I ask the Deputy to be more specific in relation to his question on a criminal justice Bill as there is a series of criminal justice Bills in preparation. Can the Deputy outline which element of those Bills he refers to?

It is the illicit drug trade which the Tánaiste said last week was not a problem.

I did not say the drug trade was not a problem at all. What I said was that there were very significant Garda resources-----

She dismissed the concerns raised on this side of the House.

Would the Deputy like to hear the answer? I said significant Garda resources were being devoted to a new policing model in the centre of Dublin, about which I did not think the Deputy's colleague had previously heard. It is a new community policing model, the model that has been found to be the most effective in deterring young people from drugs, identifying where the drug trade is ongoing and dealing with it with the active support and collaboration of the local community. That is what I pointed out to the Deputy's colleague and I will get further details, if he wishes.

I, too, want to raise the issue of the terms of reference for the commission of inquiry into the mother and baby homes. It is welcome that the Tánaiste has indicated that there are draft terms of reference; that is progress. What are the plans to circulate them, not just to Departments but also to survivor and advocacy groups, if that is part of the plan? When does the Tánaiste believe the draft terms of reference might find their way to the floor of the Dáil? I am sure she is aware of the level of anxiety about the ongoing delays among the very many affected by this issue. She is aware also that these groups are of one mind that the terms of reference must be institutionally inclusive, thematically comprehensive and that a half-way house will not do. In other words, this job has to be done thoroughly and vigorously and I suggest to the Tánaiste that the way to ensure that will happen is to circulate the terms of reference in draft form not just to other Members of the Oireachtas but, crucially, to these groups also.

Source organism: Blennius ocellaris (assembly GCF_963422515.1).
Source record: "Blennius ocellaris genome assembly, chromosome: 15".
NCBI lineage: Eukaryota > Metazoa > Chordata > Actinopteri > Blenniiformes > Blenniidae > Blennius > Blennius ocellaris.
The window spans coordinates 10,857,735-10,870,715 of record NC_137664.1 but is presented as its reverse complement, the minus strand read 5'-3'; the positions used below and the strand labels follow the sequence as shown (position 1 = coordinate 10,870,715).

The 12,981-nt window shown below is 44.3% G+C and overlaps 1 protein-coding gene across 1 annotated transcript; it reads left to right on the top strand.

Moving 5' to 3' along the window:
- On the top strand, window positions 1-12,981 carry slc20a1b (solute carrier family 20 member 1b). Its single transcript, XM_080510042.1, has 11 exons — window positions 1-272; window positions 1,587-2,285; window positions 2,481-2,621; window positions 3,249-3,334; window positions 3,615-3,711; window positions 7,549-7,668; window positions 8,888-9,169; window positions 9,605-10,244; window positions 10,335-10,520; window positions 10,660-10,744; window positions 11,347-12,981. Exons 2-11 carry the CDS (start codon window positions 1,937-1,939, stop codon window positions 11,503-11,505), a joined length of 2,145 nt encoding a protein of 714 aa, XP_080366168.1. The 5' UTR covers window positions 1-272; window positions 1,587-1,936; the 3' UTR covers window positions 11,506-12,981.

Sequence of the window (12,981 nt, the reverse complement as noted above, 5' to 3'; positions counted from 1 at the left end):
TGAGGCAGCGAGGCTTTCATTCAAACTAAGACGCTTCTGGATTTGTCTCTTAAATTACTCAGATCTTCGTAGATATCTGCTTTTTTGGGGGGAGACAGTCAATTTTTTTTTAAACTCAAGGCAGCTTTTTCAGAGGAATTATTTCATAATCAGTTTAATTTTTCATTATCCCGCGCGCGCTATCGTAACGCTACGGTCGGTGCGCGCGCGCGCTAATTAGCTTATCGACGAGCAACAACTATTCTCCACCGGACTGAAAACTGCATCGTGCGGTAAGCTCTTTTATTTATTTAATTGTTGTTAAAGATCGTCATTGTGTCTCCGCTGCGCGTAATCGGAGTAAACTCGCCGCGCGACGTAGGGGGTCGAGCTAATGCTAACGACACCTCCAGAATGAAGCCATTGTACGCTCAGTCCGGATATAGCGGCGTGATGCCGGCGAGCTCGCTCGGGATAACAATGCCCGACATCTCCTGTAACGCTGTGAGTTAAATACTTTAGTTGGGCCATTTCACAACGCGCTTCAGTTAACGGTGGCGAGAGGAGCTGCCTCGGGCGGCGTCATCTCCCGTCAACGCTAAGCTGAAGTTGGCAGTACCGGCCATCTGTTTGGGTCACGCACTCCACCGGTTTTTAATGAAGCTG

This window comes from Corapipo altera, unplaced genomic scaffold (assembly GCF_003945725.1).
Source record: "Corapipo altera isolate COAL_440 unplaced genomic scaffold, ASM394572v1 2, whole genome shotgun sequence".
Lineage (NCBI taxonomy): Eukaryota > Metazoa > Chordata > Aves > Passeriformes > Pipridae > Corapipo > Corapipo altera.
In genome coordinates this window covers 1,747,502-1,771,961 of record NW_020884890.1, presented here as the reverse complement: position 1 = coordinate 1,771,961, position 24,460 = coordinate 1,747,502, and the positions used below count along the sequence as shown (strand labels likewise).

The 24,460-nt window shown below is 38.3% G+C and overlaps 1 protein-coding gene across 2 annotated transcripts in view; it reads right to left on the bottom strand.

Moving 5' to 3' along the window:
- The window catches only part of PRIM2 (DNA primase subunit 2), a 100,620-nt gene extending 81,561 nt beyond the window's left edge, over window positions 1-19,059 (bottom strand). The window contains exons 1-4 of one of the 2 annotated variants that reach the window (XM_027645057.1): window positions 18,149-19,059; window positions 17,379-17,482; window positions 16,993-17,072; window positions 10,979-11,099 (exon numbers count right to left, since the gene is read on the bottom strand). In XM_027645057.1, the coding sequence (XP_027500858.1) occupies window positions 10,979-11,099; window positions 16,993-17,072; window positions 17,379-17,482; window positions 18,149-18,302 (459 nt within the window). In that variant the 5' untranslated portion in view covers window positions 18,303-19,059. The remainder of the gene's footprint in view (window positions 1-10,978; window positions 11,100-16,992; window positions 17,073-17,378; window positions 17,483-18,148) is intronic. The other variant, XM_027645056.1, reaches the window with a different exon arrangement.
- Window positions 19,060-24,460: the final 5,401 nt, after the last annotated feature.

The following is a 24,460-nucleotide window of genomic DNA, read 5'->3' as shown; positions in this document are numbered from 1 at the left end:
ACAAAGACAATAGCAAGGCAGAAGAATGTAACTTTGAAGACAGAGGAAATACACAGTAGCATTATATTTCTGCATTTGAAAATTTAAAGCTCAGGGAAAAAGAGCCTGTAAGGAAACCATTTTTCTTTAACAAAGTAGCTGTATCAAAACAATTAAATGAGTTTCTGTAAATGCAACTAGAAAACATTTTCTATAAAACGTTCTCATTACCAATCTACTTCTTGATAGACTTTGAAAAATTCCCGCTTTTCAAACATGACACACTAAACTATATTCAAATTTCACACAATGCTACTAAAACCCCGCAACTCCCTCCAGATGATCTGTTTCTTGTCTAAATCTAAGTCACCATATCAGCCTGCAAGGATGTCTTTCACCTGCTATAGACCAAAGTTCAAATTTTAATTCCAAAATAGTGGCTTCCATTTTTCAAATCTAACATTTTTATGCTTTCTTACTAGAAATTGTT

I ask the Tánaiste to update us on the consolidated domestic violence legislation for which we have been waiting. What progress has been made on it?

I raise a third issue which I raised with the Taoiseach, but he did not get to answer. It concerns the ongoing abuse of subcontracting regulations in the construction industry, including on Government building projects such as at Kishogue community college in Lucan, County Dublin. Does the Government intend to bring forward legislation to tighten the regulations and prevent tax avoidance and forced welfare fraud?